7 – Blog 25 – Bromley Contingent

Claude Nobs presides over our post-show meal in a private dining room. He settles up for the weekend shows at the Montreux Casino.

“It was a sellout both nights and we cleaned up,” Claude crows. “Bowie’s split goes to MainMan in  New York per their contract. Queen’s split goes to Miami Beach. Mike can’t be paid due to the court order.”

“Back of the bus again,” I crow. Mike never gets paid.

“Here’s two thousand for each of the Knobs and Bowie’s Berlin band,” Claude slaps 100 CH franc notes on the table in front of the musicians. “I guess the rest is for Laz since he played with every act.”

A pile of bank notes sits in front of me. I count 200 of the 100 franc bills. 20,000 francs! I give half to Henri to keep the swim instructors paid through the summer (100 francs a day).

“Here Mike, I’ll pay you 2,000 francs like all the other musicians.” As I slide twenty 100 franc notes under the table. He quickly pockets the cash. I wonder if he has any money of his own after twelve years of Jackson 5 shows and recently starring in Diana Ross’s Wiz musical film as the Scarecrow.

Musicians always get screwed by their managers and Mike’s manager is also his dad. Doubly screwed. Next, I give Duncan 100 francs for his role. He shrugs; money means nothing to him. The remaining 7900 francs I stuff in my pocket. Freddie shakes his head; I hand over all but 1000 francs, saying, “Rent.” He laughs and says he will hold it for me. Money.

I notice security blocking Danny Baker, the NME reporter, at the door. I figure it is my only chance to get a review is with this supposed English punk rock reporter.

“Let ‘em in, s’il vous plais,” I shout at the guard. “He’s an English alien.”

Claude nods.

Baker sits next to me but seems more interested in Mike.

“Why were you running around on stage and occasionally singing high notes no else can reach?”

“Laz is my best friend,” is Mike’s answer.

“Are you lovers,” Baker cannot help being a gossip rag journalist.

Oh, no.

“What kind of friend makes you have sex with him?” Mike scoffs.

“Someone living with Freddie Mercury?” Baker has all the answers.

“Are you jealous? We can go to Taboo after we eat?” I suggest.

“So, you are gay?”

“Will that be your big story, outing teenagers?”

“So, you don’t deny it?”

“That’s your method, guilty until proven otherwise?”

“That’s what interests teens, gay and straight.”

“What did you think of the punk song we did when everyone was leaving?”

Do I care what he thinks?

“You told everyone to go to Taboo, the gay club across the plaza.”

“That proves I’m gay?”

Freddie has been listening. “They love me there. Let’s hit the club. You can see who’s really gay.”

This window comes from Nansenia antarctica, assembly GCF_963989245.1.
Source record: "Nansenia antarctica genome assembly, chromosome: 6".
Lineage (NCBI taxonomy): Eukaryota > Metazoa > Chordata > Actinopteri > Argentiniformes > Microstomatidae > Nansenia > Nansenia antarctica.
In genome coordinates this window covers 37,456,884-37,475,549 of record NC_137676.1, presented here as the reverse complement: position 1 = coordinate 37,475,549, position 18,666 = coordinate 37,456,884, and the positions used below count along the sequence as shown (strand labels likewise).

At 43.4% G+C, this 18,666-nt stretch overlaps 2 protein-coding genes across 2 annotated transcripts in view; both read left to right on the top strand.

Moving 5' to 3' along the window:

Baker blanches. Maybe he’s a homophobe, afraid he will get turned on?

“Wait,” Henri orders. “We need to decide when the next show will be.”

“Let’s do Geneve,” I propose, “where White D can perform again for the fans.”

“Who’s White D?” everyone shouts.

“She’s my girlfriend,” I cryptically answer.

Mike looks concerned.

“She’s the white dolphin,” I whisper in his ear.

“You’re into bestiality?” he whispers back.

“We haven’t done anything yet. I just know we love each other.”

He shakes his head, maybe he has abandonment issues.

“We can have a three-way,” I suggest.

“I’ll drown,” he complains.

Everyone is staring at us. Henri saves the day.

“I lined up Earl’s Court in London for next weekend.”

That’s jumping ahead of my plan to tour Europe, ending with 90,000 fans at Wembley Stadium.

“I can’t go to England,” Freddie is out. “They’ll tax my ass for everything I’ve got.”

“I talked to Miami Beach,” Claude is on top of it. “It will be a benefit for immigrants. You are performing for free.”

“Everyone is playing for free?” I ask.

“Yassassin,” Claude crows.

“Yassass-crap,” is Billy’s reaction.

I pull Miami Beach aside. “How about free time at Mountain Studios. Claude is building it here at the Casino. He can charge the logistics bill for Earl’s Court to pay for studio time. The guys will profit from what they record.”

“Merdre¸ Laz. You are the Boss, stealing from the immigrants.”

“They get a free show and won’t complain.”

“Illegals never complain,” Miami notes. “When did you learn to screw everyone involved.”

“Just doin’ what comes naturally.”

I break into song

“Okay, Boss. What’s the score?” Billy asks.

“Claude’s giving all of us free studio time to make up for no pay in London when he opens Mountain Studios.”

“Yeah, since he has no other bands signed up, he needs us to promote this next project. It’s a win-win.”

“Let’s go to Taboo to celebrate,” I proclaim.

As Mike and I walk out with everyone, Baker runs up.

“I can’t go to a gay bar,” he moans.

“Afraid you’ll get hit on?” I reply. “What better way to find out who’s gay.”

“Who cares?” Baker complains now that he must personally investigate gayness.

“Gay men love us, regretting their lost youth in the closet.”

Baker finally laughs.

“So, you do have a sense of humor?”

We walk up the plaza toward Taboo. Baker still seems reluctant to go in.

“How come you don’t look like a punk?” Mike asks Baker.

“A poseur tries ‘to look like a punk.’”

“To be punk you have to reject looking like a punk?”

“I’m part of the Bromley Contingent.”

“I’m number 101,” I crow

“I knew you were from LA.”

“Just Hollywood, in my dreams.”

We catch up with Freddie and the Knobs at the door in order to get in for free. David takes Duncan home, way past his bedtime. The queen musicians have no interest in the gay lifestyle even when Freddie tells them we all will be worshipped. Roger is worshipped in his own mind. Deacy just goes home with him.

Once inside we create a big stir. Queen and Bowie are gay favorites and many Taboo patrons were at the show. Just as I told them, they came to Taboo. The DJ has Freddie in his booth, asking him to sing. We all stand in front and back him up on ‘Don’t Stop Me Now’

Half the crowd remembers this new song from the show. The energy builds as the fast tempo gets everyone moving and grooving. We sing ‘Don’t stop me, don’t stop me …’ Freddie echoes ‘we’re having a good time.’ By the end the whole club is rocking.

The DJ plays ‘Another One Bites the Dust’ as Freddie and entourage (us) escape to the VIP section. Champagne is liberally shared.

We drag Baker away from the VIP life so we can watch all the cruising start

“Here’s how you keep from being hit on,” I show Baker by taking Mike’s hand, every time some cruiser looks like they may hit on us. “These Swiss are so polite; and, they are prejudiced against Blacks.”